A Manchester Police Department captain completed all four levels of leadership training offered through the University of Tennessee Law Enforcement Innovation Center (LEIC). In November, Chris Patterson completed the five-week training course at the Southeastern Leadership Academy (SELA) at the University of Tennessee in Chattanooga.
Completing SELA, which spans five months, meant Patterson is eligible to receive the LEIC’s Certification of Law Enforcement Leadership for his accomplishments.
Being a good leader is a goal Patterson has had for a while. Attending SELA, a program he called “the best,” is one more step in improving and affirming his work.
“I strive for working to be the a good mentor for officers and younger officers and have good morals and ethics,” he said.
During the course, he and his classmates used the Myers-Briggs instrument. Myers-Briggs is a popular personality inventory that breaks down a person’s personality into four specific attributes, as well as breaks down how much the person fits into those core attributes. There are 16 personality types a person can get, some more rare than others, and follow the INFJ or ESTP format. The first letter, I and E, stand for introvert or extrovert to describe how a person prefers social interactions; N or S are intuition and sensing to break down how people gather information; F or T to indicate feeling or thinking, based on how a person makes decisions; and J or P being judging or perceiving to see how a person deals with the outside world. For a breakdown on the full meanings and to find out what how you fall, visit www.16personalities.com/free-personality-test.
Patterson is an ISTJ, also known as “the inspector,” meaning he tends to be more reserved, quiet and practical while enjoying order and organization. A popular career for this personality type is police officer or detective.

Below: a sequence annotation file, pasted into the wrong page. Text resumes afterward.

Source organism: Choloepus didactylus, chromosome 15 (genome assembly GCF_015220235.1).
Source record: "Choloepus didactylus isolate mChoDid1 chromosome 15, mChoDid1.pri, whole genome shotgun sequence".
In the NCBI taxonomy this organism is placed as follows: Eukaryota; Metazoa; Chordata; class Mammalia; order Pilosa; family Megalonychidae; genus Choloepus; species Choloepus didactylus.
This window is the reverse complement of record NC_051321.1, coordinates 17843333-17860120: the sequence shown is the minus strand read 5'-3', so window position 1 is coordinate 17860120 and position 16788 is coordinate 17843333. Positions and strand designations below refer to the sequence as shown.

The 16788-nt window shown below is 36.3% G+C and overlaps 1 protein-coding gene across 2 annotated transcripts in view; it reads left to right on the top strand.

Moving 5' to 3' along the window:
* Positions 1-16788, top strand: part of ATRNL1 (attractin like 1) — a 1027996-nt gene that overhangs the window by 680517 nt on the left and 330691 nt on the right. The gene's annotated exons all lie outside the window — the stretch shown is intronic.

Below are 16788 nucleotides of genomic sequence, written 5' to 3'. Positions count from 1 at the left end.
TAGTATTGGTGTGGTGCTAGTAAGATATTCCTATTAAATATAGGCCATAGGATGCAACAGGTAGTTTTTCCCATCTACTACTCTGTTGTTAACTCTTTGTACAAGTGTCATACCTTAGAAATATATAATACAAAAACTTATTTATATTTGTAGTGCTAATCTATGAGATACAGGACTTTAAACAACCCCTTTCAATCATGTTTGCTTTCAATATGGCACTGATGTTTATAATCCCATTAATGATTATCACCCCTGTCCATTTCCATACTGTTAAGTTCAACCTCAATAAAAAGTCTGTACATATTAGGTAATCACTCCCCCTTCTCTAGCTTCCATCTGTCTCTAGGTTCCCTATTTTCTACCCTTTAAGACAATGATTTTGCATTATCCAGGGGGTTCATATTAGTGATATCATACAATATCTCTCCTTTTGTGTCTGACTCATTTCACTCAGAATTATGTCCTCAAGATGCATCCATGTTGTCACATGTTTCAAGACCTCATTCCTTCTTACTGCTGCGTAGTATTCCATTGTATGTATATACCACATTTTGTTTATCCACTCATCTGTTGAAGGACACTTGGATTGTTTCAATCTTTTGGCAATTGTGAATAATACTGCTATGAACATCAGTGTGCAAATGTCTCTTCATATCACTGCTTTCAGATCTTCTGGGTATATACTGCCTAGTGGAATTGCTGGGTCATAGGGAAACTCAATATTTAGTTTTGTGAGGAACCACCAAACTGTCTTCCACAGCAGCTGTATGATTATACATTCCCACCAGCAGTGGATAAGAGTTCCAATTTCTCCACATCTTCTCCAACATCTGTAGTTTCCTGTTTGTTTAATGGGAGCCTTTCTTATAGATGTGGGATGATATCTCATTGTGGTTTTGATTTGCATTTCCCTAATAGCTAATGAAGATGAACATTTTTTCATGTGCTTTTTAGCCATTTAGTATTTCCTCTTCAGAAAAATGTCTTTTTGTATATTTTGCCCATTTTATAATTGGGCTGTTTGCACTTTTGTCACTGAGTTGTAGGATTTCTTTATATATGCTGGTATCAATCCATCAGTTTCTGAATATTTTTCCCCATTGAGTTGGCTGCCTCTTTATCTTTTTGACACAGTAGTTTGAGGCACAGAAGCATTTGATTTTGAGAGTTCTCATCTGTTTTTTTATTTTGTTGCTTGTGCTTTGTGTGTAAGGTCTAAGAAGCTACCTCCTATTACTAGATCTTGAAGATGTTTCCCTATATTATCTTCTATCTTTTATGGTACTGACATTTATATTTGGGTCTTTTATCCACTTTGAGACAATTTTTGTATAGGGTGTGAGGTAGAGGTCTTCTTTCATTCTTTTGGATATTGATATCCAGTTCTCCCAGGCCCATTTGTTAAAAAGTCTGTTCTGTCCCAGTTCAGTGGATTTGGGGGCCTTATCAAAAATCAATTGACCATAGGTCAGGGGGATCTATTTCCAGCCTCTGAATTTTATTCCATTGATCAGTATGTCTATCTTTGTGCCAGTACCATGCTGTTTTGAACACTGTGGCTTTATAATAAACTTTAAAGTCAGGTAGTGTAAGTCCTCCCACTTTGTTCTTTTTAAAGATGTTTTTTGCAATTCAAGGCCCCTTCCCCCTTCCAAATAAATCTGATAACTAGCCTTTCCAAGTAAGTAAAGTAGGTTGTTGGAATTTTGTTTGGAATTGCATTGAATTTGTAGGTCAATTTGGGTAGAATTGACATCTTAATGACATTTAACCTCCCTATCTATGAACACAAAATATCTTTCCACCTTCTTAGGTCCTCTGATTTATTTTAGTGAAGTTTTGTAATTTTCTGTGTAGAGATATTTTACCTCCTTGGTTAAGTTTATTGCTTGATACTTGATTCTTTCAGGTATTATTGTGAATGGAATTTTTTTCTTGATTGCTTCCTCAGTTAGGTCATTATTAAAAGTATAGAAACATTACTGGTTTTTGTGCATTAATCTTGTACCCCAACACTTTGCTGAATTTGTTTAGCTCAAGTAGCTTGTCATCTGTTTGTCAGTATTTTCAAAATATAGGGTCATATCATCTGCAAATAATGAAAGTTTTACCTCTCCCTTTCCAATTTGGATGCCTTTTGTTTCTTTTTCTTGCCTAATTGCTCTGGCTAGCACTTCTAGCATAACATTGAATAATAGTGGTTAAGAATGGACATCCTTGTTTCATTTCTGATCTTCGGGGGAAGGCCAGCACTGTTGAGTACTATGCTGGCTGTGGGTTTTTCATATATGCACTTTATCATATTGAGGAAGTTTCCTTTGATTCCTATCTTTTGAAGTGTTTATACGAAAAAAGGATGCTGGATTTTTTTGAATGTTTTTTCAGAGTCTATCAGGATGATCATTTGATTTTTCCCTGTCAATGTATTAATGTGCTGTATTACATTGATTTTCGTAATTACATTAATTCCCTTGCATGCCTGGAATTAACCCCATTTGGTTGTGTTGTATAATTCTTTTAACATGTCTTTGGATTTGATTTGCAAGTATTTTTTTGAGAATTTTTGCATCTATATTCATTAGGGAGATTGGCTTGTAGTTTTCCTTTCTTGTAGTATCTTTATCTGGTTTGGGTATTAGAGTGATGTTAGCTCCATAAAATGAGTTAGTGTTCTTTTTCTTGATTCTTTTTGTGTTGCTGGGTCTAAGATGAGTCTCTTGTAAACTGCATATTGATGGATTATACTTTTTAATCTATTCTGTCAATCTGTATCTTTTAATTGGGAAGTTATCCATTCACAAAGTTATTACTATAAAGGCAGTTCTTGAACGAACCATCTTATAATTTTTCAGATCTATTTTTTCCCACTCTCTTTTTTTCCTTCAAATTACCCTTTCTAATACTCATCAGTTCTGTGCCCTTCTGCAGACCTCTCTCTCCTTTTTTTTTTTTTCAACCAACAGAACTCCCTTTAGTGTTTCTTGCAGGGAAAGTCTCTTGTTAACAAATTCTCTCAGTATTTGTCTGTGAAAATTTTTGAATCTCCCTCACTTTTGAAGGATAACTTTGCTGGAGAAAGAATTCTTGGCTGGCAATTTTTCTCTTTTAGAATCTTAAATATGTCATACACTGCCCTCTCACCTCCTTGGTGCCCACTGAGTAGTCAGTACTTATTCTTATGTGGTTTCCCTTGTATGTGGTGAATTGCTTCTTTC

At first, Patterson was apprehensive about taking another personality test and using the Myers-Briggs instrument, but he was pleasantly surprised.
“As far as it goes, you learn a lot about yourself,” Patterson said.
The class divided into groups of conflicting personalities and they all learned how to work with one another, despite being different. Back in MPD, Patterson began taking note of similar behaviors he learned during this segment of the course and it became clearer to him why one of his fellow officers would act a certain way or why two officers struggled more to work together than others.
“Biggest thing is learning more about yourself is learning how to deal with others that have a different personality than you,” he said.
In the course, he received a book titled, “Leadership Challenge.” Inside were five practices of exemplary leadership. Of the five, Patterson really connected with “Good, quality, honest and trustworthy,” and “Encouraging the heart.” These are what makes a good leader to him – someone who officers can look up to and trust, as well as someone who encourages strong interpersonal relations within the department.
These qualities are things Patterson tries to embody in his role as captain.
“I feel like I have a little, but, to be honest, I feel like I already do a lot of those things,” he said. “I try to work well with others, have strong morals and values, and being a mentor to other officers and a confidant, someone they can trust.”
Other things he had to do in the class included studying historical leaders and doing a presentation on them, learning how to handle family medical emergencies, mental disabilities, budgeting, stress management, emotional survival and emotional intelligence, and how to deal with the media. Of those, he really enjoyed the emotional intelligence class, as it was all about being in control of your emotions and handling them in a way expected of a good leader.
The media class was taught by one of his classmates who was a public information officer. It centered about being transparent and honest with the media for all content, good or bad.
Patterson, who has been in law enforcement for 19 years and has been captain for two years, was able to attend SELA through department funds.
“Rewarding, educational, and I’m honored to be able to have the opportunity to go,” he said. “Hopefully this will help me become a better leader and mentor to those who look up to me so they can fill my shoes in the future and that’s really what it’s all about.”
He thanked Manchester Police Chief Mark Yother for allowing him to attend.